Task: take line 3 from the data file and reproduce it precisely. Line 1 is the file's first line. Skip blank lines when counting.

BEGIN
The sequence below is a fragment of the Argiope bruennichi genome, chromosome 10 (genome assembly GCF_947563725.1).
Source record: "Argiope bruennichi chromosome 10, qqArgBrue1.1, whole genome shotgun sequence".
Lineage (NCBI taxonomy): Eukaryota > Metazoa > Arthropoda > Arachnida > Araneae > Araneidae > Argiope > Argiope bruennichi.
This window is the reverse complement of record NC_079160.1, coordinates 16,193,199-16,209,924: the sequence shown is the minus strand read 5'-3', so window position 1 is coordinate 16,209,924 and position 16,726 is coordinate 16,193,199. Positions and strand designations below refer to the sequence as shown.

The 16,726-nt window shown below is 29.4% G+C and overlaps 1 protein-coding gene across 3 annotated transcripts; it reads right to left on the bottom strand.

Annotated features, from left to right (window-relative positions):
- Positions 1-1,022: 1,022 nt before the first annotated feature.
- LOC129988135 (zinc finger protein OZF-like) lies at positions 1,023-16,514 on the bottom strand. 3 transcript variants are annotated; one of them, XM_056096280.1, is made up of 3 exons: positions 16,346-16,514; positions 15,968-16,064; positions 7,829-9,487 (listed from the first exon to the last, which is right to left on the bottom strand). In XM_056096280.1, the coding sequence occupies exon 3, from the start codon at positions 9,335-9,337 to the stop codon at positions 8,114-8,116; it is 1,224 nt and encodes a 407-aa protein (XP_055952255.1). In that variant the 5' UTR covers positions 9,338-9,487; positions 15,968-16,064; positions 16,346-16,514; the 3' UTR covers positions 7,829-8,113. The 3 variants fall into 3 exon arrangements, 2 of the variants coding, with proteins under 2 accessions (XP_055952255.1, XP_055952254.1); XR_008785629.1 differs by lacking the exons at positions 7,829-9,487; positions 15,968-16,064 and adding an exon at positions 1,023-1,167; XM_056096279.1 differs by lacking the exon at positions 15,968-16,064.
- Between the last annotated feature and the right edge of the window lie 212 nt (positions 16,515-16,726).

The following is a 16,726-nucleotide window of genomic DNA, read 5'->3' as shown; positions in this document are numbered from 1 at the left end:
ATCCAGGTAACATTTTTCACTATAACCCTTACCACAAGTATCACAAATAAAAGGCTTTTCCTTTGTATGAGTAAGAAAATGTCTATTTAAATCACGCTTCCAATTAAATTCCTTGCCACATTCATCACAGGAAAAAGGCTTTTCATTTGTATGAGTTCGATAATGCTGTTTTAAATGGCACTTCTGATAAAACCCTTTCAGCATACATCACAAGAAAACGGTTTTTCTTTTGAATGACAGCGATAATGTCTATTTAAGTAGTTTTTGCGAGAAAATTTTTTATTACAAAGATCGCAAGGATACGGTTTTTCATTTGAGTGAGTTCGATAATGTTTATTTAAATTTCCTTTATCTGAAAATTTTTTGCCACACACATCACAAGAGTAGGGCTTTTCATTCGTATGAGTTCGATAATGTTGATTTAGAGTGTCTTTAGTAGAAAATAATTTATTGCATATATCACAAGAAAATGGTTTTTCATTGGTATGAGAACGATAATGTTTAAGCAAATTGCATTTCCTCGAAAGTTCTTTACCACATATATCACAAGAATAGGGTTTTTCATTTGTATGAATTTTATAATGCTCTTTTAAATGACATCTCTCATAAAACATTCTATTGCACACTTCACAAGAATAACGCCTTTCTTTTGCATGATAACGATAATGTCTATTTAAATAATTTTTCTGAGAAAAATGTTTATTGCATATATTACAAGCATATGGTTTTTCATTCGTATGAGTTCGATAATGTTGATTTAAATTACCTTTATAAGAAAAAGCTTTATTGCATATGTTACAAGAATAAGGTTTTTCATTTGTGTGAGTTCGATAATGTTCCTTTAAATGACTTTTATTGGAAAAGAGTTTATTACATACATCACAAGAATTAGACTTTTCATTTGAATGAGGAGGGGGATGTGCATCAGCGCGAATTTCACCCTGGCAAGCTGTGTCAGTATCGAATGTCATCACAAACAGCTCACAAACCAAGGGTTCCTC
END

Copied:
Lineage (NCBI taxonomy): Eukaryota > Metazoa > Arthropoda > Arachnida > Araneae > Araneidae > Argiope > Argiope bruennichi.